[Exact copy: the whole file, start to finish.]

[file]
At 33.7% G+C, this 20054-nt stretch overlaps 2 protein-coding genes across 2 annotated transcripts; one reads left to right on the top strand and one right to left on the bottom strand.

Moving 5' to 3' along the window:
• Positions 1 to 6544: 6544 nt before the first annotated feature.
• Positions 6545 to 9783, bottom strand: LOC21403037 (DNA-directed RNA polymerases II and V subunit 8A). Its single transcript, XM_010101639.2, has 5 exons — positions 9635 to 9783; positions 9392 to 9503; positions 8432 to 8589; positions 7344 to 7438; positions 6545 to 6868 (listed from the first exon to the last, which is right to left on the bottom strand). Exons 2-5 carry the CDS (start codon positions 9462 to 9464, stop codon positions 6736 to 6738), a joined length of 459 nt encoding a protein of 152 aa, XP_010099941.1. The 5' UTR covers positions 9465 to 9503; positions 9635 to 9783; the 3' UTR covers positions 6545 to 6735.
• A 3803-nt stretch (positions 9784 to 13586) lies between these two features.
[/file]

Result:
At 33.7% G+C, this 20054-nt stretch overlaps 2 protein-coding genes across 2 annotated transcripts; one reads left to right on the top strand and one right to left on the bottom strand.

Moving 5' to 3' along the window:
• Positions 1 to 6544: 6544 nt before the first annotated feature.
• Positions 6545 to 9783, bottom strand: LOC21403037 (DNA-directed RNA polymerases II and V subunit 8A). Its single transcript, XM_010101639.2, has 5 exons — positions 9635 to 9783; positions 9392 to 9503; positions 8432 to 8589; positions 7344 to 7438; positions 6545 to 6868 (listed from the first exon to the last, which is right to left on the bottom strand). Exons 2-5 carry the CDS (start codon positions 9462 to 9464, stop codon positions 6736 to 6738), a joined length of 459 nt encoding a protein of 152 aa, XP_010099941.1. The 5' UTR covers positions 9465 to 9503; positions 9635 to 9783; the 3' UTR covers positions 6545 to 6735.
• A 3803-nt stretch (positions 9784 to 13586) lies between these two features.